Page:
A Screenshot based Meteor Scatter Detector for HDSDR

Over on our forums Andy (M0CYP) has posted about his new meteor scatter detection program which works with HDSDR and any supported SDR like an RTL-SDR. It works in an interesting way, as instead of analyzing sound files for blips of meteor scatter activity it analyzes screenshots of the HDSDR waterfall. The software automatically grabs the screenshots and determines if a signal is present on any given frequency. You can set a preconfigured detection frequency for a far away transmitter, and if the waterfall shows a reflection it will record that as a meteor.

Meteor scatter works by receiving a distant but powerful transmitter via reflections off the trails of ionized air that meteors leave behind when they enter the atmosphere. Normally the transmitter would be too far away to receive, but if its able to bounce off the ionized trail in the sky it can reach far over the horizon to your receiver. Typically powerful broadcast FM radio stations, analog TV, and radar signals at around 140 MHz are used. Some amateur radio enthusiasts also use this phenomena as a long range VHF communications tool with their own transmitted signals. See the website www.livemeteors.com for a livestream of a permanently set up RTL-SDR meteor detector (although that site does not use Andy’s software).

Andy writes that his meteor scatter detection software is still in beta so there might be some bugs. You can write feedback on the forum post, in the comments here, or contact Andy directly via the link on his website.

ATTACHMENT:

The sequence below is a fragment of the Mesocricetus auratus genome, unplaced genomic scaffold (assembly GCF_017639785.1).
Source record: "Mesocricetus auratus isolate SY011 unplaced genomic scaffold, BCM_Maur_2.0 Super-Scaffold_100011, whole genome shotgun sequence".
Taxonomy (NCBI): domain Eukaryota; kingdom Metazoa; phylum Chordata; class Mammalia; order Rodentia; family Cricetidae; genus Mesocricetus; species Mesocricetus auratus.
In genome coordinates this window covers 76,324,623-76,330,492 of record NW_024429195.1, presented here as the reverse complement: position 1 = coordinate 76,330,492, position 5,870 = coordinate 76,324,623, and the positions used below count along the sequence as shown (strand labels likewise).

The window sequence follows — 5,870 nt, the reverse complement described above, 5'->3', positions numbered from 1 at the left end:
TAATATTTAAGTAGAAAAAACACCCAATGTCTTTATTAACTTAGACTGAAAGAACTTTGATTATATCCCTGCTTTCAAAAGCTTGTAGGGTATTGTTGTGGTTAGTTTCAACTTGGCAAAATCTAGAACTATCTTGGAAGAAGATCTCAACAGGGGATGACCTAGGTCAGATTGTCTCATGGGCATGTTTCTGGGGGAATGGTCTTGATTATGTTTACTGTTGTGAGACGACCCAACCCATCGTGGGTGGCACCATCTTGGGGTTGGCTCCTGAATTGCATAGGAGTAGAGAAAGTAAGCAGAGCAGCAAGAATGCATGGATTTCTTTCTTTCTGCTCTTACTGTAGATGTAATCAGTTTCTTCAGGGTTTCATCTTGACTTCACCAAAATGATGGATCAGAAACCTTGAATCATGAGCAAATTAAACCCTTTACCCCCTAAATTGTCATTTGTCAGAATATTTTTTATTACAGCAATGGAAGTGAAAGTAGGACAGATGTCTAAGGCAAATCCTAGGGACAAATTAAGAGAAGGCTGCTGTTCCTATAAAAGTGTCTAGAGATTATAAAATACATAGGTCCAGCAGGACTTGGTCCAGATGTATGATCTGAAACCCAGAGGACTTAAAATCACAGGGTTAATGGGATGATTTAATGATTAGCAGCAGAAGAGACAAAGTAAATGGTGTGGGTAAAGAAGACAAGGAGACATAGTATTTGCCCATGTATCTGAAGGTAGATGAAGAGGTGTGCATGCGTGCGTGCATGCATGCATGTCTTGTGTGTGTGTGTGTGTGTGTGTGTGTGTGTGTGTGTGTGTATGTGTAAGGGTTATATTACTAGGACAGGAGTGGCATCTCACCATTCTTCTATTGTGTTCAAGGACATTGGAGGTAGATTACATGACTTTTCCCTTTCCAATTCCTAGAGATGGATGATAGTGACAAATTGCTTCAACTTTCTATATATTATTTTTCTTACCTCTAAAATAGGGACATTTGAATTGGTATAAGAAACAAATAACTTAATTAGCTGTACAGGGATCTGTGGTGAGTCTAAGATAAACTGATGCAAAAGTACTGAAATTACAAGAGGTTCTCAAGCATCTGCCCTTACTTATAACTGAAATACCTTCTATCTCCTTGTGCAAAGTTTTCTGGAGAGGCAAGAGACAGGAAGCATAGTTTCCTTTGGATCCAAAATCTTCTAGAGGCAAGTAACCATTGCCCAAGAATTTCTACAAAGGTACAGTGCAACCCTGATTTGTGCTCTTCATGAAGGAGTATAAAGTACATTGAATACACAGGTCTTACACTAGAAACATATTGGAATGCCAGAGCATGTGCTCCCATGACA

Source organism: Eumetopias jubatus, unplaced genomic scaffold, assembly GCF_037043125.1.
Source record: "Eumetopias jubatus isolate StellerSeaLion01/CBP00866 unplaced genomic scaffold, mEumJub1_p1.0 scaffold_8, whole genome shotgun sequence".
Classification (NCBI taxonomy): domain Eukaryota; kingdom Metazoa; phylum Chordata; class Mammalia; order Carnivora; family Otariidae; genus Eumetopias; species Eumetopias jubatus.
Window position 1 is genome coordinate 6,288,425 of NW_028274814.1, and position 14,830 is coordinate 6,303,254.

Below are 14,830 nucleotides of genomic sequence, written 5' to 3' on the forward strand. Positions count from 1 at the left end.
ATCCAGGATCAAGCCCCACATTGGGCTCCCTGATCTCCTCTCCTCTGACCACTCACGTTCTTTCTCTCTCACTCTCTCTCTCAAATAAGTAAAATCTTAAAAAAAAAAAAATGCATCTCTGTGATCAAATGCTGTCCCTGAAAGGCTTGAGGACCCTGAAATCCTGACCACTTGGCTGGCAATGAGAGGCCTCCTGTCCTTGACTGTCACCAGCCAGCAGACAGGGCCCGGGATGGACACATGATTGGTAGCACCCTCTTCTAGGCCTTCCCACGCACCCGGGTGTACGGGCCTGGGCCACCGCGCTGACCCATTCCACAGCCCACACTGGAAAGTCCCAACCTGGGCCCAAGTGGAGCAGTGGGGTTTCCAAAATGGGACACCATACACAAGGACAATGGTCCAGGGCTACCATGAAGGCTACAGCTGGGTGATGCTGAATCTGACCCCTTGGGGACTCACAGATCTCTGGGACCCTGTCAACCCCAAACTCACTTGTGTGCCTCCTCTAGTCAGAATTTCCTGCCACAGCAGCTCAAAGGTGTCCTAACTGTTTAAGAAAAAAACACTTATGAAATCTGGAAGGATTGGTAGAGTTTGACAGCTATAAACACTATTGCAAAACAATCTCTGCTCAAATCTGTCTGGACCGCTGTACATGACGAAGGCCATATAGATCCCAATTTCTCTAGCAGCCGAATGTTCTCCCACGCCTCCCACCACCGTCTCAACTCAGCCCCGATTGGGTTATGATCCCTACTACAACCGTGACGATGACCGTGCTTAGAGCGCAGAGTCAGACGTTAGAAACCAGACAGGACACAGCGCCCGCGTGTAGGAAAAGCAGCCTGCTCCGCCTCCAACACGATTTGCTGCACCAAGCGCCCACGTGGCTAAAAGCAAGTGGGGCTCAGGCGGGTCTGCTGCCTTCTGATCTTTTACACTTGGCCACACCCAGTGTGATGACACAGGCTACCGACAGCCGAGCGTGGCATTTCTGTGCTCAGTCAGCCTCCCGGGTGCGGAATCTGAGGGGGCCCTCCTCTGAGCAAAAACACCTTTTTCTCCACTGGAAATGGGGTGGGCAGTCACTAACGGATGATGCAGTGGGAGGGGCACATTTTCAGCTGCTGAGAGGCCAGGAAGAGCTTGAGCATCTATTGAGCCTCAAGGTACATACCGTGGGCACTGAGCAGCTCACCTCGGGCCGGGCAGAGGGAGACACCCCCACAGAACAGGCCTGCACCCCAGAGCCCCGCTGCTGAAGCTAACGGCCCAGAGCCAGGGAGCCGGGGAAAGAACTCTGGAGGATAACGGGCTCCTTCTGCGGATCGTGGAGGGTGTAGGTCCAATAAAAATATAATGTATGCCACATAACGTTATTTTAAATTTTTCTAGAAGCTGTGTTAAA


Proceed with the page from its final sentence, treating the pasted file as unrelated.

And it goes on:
Andy's screenshot based meteor detection software
Andy’s screenshot based meteor detection software

5 comments

  1. Jim Menefee - W4JWM

    One other item, even the size of the amplitude and time length of the signal. You would need to consult an astrophysicist for that information.

  2. Jim Menefee - W4JWM

    Excellent project. I did it on 50 MHz. Train tracking project via meteor scatter for CSX in 2000.,Really long range . If you could find a method of scanning 5 maybe 10 Frez. Near real time, is the trick, show the ‘program’ source transmitter and print, it woul
    d add direction as well. Using the same theory, sporadic E could also be log and the direction based on the amount of time the signals heard. Together they make a very strong & power tool .

  3. Mike

    I see 2 problems with using wideband signals for meteor detection:
    – When looking at wider band, the total noise level is higher. This reduces sensitivity. High power of FM transmitters mitigates this to some extent.
    – Impossible to filter out reflections from planes. Narrowband signals allow doing this by looking at the Doppler signature of the reflected signal

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